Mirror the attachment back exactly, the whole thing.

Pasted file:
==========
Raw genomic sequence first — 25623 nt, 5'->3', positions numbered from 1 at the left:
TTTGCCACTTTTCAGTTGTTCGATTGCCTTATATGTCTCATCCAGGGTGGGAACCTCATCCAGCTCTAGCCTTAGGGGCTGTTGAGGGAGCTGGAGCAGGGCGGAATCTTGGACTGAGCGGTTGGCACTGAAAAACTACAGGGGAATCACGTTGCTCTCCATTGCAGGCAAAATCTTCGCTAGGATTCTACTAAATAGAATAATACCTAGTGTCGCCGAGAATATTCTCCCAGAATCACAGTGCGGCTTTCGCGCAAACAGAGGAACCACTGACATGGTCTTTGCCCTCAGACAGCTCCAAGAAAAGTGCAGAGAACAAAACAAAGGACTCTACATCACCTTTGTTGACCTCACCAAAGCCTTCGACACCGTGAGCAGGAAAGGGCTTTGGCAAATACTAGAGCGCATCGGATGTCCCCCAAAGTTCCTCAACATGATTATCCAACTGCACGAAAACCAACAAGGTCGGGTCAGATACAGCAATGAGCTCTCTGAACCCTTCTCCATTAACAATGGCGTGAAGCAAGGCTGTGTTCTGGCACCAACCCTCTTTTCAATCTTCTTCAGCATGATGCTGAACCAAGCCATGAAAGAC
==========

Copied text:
Raw genomic sequence first — 25623 nt, 5'->3', positions numbered from 1 at the left:
TTTGCCACTTTTCAGTTGTTCGATTGCCTTATATGTCTCATCCAGGGTGGGAACCTCATCCAGCTCTAGCCTTAGGGGCTGTTGAGGGAGCTGGAGCAGGGCGGAATCTTGGACTGAGCGGTTGGCACTGAAAAACTACAGGGGAATCACGTTGCTCTCCATTGCAGGCAAAATCTTCGCTAGGATTCTACTAAATAGAATAATACCTAGTGTCGCCGAGAATATTCTCCCAGAATCACAGTGCGGCTTTCGCGCAAACAGAGGAACCACTGACATGGTCTTTGCCCTCAGACAGCTCCAAGAAAAGTGCAGAGAACAAAACAAAGGACTCTACATCACCTTTGTTGACCTCACCAAAGCCTTCGACACCGTGAGCAGGAAAGGGCTTTGGCAAATACTAGAGCGCATCGGATGTCCCCCAAAGTTCCTCAACATGATTATCCAACTGCACGAAAACCAACAAGGTCGGGTCAGATACAGCAATGAGCTCTCTGAACCCTTCTCCATTAACAATGGCGTGAAGCAAGGCTGTGTTCTGGCACCAACCCTCTTTTCAATCTTCTTCAGCATGATGCTGAACCAAGCCATGAAAGAC